Despite the rising competition in China, U.S. companies still have the competitive edge in innovation and utilization of customer orientation, which enhances both customer and competitor knowledge competence and market-based innovations, according to a Michigan State University study from last year.1
A list of the world's top 100 most innovative companies compiled by Forbes proves that.2
The first three places are occupied by:
1. Tesla Motors
3. Alexion Pharmaceuticals
Other companies from the United States near the top of the list are Regeneron Pharmaceuticals, Incyte, Amazon, Under Armour, BioMarin Pharmaceutical, Monster Beverage and Catamaran.
Let's have a look at first place: Tesla Motors. The company is all over the news lately, along with its CEO, Elon Musk and his other project, SpaceX. Who would not want to have a car with an autopilot or fly to Mars? But what drives their innovation?
“Customers will engage only if and when they see the company being innovative, not when a company says it will be innovative,” as professor Hult, co-author of the previously mentioned study, says.
In June 2014, Elon Musk took a leap while everyone else was taking steps. He published a blog named “All our patent are belong to you.”3 He stated that everyone should benefit from their rapidly-evolving technology platform and they won't initiate patent lawsuits against anyone who, in good faith, wants to use it. They believe this open source philosophy will strengthen, not diminish their position on the market. Could this new way of thinking work?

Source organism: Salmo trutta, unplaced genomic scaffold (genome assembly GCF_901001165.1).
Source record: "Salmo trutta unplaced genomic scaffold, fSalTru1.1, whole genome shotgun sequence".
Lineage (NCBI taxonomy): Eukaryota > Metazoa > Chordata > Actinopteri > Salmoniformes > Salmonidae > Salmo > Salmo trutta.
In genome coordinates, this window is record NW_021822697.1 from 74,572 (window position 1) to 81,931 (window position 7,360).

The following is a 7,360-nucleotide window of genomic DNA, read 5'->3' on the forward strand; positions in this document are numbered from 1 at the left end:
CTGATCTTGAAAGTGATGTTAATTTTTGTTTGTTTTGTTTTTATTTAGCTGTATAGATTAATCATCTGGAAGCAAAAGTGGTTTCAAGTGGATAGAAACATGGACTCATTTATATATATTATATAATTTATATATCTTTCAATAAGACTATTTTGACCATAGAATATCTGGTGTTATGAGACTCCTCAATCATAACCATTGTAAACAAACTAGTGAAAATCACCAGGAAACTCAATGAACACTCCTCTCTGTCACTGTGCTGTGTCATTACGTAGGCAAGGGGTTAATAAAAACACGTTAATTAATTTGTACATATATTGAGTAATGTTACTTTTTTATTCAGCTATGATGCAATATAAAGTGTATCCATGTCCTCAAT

This philosophy can facilitate discussion on technology, enhance efficiency, decrease investments, increase credibility, ensure talent and knowledge flow and contribute to the development of products and countries. However, with this move, Musk also opened Tesla's patents to his rivals. There was a clear intention of doing so: to gain important partnerships.
It had a good PR spark too. The media covered the topic and it was trending on social networks. Tesla appeared for the first time in the biennial North American Suppliers' Choice Study by Deloitte and Automotive News, which measures the willingness of car makers to encourage innovation and adopt new technology. It ranked third, tied with Toyota and behind BMW and Mercedes-Benz.4
Ford and Toyota have already joined them on their “open patent” path. More industries and companies should step up their game, become more agile and adopt the mindset of open innovation. In the words of writer Malcolm Gladwell: "In order to get one of the greatest inventions of the modern age, in other words, we thought we needed the solitary genius. But if Alexander Graham Bell had fallen into the Grand River and drowned that day back in Brantford, the world would still have had the telephone, the only difference being that the telephone company would have been nicknamed Ma Gray, not Ma Bell."5 (referring to Elisha Gray, who was working on the telephone at the same time that Bell was. Bell ended up being awarded the first U.S. patent for the telephone in 1876.)